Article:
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State Files Motion to Dismiss Complaint in Litigation Over Reproductive Freedom

LANSING – Today, in response to a lawsuit filed by Right to Life of Michigan seeking to strike down the right to reproductive freedom, the Michigan Department of Attorney General filed a motion to dismiss and brief in support of the motion. The Department alleges that the plaintiffs lack standing to file such a complaint, and that even if plaintiffs could prove sufficient standing, their claims "fail as a matter of law."

Following the United States Supreme Court’s 2022 decision to overturn Roe v. Wade, the issue of abortion was returned to the jurisdiction of individual states. To guard against the revival of an extreme, decades-old statute criminalizing all abortions except those performed to preserve the life of the pregnant individual and definitively resolve the issue within this State, Michigan voters passed Proposition 3 to amend the state Constitution and enshrine within it a right to reproductive freedom.

In November 2023, Right to Life of Michigan, along with Republican lawmakers and others opposed to Michiganders’ right to abortion, filed a federal lawsuit seeking to invalidate and enjoin Section 28 of Article 1 of the Michigan Constitution, which became the law following the passage of Proposal 3. The lawsuit names Attorney General Dana Nessel, Governor Gretchen Whitmer, and Secretary of State Jocelyn Benson as defendants and seeks to overturn the will of the People of Michigan.

“The plaintiffs in this case seek to undermine the will of Michigan voters, whose overwhelming support for Proposition 3 in the wake of Roe being overturned ensured that the people of our state are guaranteed agency over their own personal medical decisions,” said Attorney General Nessel. “Our judicial system does not allow individuals to control the behavior of their fellow residents on the basis of conjecture and hypothetical scenarios. My department is steadfast in our support of the health, safety, and wellness of all Michigan residents, including on the issue of reproductive freedom. The People of Michigan have repeatedly shown their support for bodily autonomy under the law, and we will not allow a small contingent of outspoken dissidents to overpower popular consensus as we chart the course for the future of our state.”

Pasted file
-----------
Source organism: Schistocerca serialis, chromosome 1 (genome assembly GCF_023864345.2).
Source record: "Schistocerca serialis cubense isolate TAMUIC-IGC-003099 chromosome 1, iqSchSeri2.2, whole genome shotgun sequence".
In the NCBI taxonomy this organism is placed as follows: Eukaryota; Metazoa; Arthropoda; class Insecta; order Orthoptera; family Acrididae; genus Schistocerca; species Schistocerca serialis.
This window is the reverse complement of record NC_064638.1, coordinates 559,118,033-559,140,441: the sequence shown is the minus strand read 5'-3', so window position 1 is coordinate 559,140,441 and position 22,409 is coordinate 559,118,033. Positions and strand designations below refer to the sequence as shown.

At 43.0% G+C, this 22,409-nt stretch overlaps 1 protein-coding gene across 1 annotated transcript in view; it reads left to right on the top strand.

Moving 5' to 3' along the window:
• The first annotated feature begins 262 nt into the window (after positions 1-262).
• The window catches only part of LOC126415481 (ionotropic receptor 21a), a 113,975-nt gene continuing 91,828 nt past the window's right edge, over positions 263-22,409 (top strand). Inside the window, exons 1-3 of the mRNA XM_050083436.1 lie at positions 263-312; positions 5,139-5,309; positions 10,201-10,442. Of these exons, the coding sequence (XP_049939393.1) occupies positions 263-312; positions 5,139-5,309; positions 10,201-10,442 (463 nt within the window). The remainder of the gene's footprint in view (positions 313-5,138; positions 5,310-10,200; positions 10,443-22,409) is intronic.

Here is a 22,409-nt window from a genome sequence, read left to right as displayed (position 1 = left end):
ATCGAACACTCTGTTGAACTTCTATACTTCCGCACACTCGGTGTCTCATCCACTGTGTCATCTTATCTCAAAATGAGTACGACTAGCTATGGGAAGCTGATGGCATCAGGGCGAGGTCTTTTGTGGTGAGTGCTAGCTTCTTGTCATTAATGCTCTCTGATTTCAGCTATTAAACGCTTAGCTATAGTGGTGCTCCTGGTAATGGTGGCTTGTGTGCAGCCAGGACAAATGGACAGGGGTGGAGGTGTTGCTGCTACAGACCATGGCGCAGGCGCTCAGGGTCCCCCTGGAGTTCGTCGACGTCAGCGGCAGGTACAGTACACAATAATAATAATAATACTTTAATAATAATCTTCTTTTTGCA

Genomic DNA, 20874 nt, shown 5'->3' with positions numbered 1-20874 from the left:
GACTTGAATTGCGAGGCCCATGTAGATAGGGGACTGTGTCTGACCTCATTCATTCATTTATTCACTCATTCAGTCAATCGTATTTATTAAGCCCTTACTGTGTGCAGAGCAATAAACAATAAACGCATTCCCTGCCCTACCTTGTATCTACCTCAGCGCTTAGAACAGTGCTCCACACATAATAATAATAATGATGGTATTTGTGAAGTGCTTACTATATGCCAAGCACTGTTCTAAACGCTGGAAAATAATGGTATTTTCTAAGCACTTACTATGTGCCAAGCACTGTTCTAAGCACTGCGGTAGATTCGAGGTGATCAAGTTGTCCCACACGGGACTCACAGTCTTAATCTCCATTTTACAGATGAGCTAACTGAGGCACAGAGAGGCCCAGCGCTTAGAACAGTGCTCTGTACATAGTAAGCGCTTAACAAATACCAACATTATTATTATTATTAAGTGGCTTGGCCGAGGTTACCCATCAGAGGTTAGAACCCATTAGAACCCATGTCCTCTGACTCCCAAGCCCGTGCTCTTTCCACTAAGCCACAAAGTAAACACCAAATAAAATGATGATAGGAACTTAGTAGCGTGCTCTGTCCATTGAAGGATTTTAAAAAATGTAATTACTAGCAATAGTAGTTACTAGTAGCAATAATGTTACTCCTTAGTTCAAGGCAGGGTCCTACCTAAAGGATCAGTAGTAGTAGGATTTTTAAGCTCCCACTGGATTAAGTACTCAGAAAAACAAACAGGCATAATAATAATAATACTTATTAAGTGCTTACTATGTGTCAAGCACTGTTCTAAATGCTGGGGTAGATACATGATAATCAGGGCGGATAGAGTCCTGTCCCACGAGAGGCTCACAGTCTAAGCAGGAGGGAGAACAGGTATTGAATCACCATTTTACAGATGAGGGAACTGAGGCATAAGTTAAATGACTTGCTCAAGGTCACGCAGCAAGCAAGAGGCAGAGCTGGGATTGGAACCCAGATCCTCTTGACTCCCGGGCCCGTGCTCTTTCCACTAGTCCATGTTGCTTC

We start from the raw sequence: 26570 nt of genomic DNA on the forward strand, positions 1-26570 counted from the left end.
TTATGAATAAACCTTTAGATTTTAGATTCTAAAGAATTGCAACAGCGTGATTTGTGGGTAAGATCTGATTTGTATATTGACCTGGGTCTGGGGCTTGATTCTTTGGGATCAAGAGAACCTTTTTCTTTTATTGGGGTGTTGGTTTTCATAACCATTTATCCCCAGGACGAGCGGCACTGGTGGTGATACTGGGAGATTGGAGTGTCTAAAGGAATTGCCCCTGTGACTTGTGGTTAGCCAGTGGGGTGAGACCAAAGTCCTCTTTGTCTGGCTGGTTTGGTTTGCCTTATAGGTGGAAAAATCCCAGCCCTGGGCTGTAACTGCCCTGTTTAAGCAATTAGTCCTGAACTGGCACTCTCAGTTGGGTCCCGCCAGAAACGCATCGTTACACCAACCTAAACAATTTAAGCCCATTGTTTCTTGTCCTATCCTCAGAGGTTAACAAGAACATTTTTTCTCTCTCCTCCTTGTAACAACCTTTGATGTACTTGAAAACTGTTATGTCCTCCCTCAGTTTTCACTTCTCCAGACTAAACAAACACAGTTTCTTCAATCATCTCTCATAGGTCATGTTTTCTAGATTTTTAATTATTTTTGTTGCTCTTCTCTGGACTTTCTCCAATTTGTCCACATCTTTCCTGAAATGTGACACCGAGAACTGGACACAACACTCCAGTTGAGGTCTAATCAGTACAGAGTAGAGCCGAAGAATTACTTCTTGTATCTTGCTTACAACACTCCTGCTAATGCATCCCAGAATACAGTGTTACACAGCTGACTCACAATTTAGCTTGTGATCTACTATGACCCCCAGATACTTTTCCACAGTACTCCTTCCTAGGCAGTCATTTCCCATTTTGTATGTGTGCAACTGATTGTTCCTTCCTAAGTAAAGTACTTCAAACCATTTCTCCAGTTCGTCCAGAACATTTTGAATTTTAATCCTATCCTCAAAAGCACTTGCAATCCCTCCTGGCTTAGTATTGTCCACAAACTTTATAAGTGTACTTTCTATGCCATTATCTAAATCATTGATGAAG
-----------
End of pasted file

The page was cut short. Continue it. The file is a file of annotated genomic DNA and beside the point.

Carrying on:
Secretary of State Jocelyn Benson said, “The people of Michigan spoke loud and clear in 2022 and voted to enshrine reproductive freedom into our state constitution. This lawsuit doesn’t just say that abortion should be illegal in Michigan, it would take away the voters’ right to amend our constitution through ballot initiatives. This is a fight for our right to self-determination and I’m proud to stand up for Michigan voters’ authority to enact laws when their representatives don’t uphold the will of the people.”

Nessel has been an outspoken advocate for reproductive health since taking office in 2019. The Attorney General has joined multi-state amicus briefs to support access to healthcare in Idaho and Indiana and has also joined coalitions seeking to preserve access to medication abortion nationwide.

When the U.S. Supreme Court overturned Roe v. Wade, triggering Michigan’s 1931 abortion ban statute to go into effect, Nessel made it clear that she would not use the resources of her office to defend the statute, which criminalized abortion. She called for the repeal of the 1931 abortion law and in March of this year, the Michigan Legislature voted to do just that. Nessel also filed a brief in support of placing abortion access on the November 2022 ballot.

The plaintiffs will have an opportunity to respond, and the court will determine the next steps.


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